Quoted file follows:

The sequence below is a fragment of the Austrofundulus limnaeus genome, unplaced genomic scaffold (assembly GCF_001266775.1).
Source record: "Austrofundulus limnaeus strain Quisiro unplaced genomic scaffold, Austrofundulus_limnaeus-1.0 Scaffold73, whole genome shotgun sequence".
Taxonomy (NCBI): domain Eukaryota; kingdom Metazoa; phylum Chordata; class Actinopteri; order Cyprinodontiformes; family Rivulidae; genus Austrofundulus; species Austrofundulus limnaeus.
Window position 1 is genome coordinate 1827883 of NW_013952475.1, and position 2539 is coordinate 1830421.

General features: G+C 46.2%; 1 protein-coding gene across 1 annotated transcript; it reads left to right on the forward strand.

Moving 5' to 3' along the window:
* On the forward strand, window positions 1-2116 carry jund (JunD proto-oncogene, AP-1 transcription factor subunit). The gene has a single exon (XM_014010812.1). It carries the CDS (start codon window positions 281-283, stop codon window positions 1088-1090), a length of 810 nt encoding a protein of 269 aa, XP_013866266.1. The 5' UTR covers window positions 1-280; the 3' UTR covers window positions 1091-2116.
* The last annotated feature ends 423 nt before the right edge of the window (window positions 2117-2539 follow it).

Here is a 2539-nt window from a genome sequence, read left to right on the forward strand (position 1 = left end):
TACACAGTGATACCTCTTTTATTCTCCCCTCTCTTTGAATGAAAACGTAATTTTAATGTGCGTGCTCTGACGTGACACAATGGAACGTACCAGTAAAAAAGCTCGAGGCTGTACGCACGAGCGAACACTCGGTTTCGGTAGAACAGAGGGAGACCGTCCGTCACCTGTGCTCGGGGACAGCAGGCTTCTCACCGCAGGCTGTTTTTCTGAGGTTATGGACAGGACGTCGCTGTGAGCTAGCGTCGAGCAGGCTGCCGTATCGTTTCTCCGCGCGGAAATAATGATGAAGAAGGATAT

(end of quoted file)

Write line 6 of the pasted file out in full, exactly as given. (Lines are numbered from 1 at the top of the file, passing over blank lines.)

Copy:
Moving 5' to 3' along the window: